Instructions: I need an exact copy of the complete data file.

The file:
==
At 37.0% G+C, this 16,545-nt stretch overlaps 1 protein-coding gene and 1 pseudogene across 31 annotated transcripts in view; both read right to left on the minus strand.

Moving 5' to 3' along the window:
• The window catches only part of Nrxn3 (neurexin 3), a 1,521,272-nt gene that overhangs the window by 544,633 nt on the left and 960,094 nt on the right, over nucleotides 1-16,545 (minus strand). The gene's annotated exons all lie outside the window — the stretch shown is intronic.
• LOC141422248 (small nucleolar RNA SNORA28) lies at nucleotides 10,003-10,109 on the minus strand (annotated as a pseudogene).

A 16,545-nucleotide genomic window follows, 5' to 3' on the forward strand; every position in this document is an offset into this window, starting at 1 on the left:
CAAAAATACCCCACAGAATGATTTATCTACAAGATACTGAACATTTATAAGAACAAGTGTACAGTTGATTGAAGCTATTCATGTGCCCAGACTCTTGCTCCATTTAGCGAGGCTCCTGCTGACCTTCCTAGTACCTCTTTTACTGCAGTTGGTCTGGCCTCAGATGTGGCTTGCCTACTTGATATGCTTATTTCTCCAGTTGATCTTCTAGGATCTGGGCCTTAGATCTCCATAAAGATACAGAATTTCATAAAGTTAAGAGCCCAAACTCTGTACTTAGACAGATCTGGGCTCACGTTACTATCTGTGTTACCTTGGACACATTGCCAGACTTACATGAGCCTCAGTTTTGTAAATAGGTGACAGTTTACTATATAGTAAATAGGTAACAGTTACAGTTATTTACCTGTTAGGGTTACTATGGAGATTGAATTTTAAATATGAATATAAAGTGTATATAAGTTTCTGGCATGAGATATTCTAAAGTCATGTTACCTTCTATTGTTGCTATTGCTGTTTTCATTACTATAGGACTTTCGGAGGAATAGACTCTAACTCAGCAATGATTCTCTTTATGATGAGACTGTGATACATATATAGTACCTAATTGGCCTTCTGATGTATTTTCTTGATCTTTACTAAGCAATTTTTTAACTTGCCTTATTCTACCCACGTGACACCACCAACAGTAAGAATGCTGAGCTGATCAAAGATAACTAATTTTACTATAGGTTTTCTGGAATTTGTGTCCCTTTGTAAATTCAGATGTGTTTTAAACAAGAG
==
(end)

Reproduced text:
At 37.0% G+C, this 16,545-nt stretch overlaps 1 protein-coding gene and 1 pseudogene across 31 annotated transcripts in view; both read right to left on the minus strand.

Moving 5' to 3' along the window:
• The window catches only part of Nrxn3 (neurexin 3), a 1,521,272-nt gene that overhangs the window by 544,633 nt on the left and 960,094 nt on the right, over nucleotides 1-16,545 (minus strand). The gene's annotated exons all lie outside the window — the stretch shown is intronic.
• LOC141422248 (small nucleolar RNA SNORA28) lies at nucleotides 10,003-10,109 on the minus strand (annotated as a pseudogene).

A 16,545-nucleotide genomic window follows, 5' to 3' on the forward strand; every position in this document is an offset into this window, starting at 1 on the left:
CAAAAATACCCCACAGAATGATTTATCTACAAGATACTGAACATTTATAAGAACAAGTGTACAGTTGATTGAAGCTATTCATGTGCCCAGACTCTTGCTCCATTTAGCGAGGCTCCTGCTGACCTTCCTAGTACCTCTTTTACTGCAGTTGGTCTGGCCTCAGATGTGGCTTGCCTACTTGATATGCTTATTTCTCCAGTTGATCTTCTAGGATCTGGGCCTTAGATCTCCATAAAGATACAGAATTTCATAAAGTTAAGAGCCCAAACTCTGTACTTAGACAGATCTGGGCTCACGTTACTATCTGTGTTACCTTGGACACATTGCCAGACTTACATGAGCCTCAGTTTTGTAAATAGGTGACAGTTTACTATATAGTAAATAGGTAACAGTTACAGTTATTTACCTGTTAGGGTTACTATGGAGATTGAATTTTAAATATGAATATAAAGTGTATATAAGTTTCTGGCATGAGATATTCTAAAGTCATGTTACCTTCTATTGTTGCTATTGCTGTTTTCATTACTATAGGACTTTCGGAGGAATAGACTCTAACTCAGCAATGATTCTCTTTATGATGAGACTGTGATACATATATAGTACCTAATTGGCCTTCTGATGTATTTTCTTGATCTTTACTAAGCAATTTTTTAACTTGCCTTATTCTACCCACGTGACACCACCAACAGTAAGAATGCTGAGCTGATCAAAGATAACTAATTTTACTATAGGTTTTCTGGAATTTGTGTCCCTTTGTAAATTCAGATGTGTTTTAAACAAGAG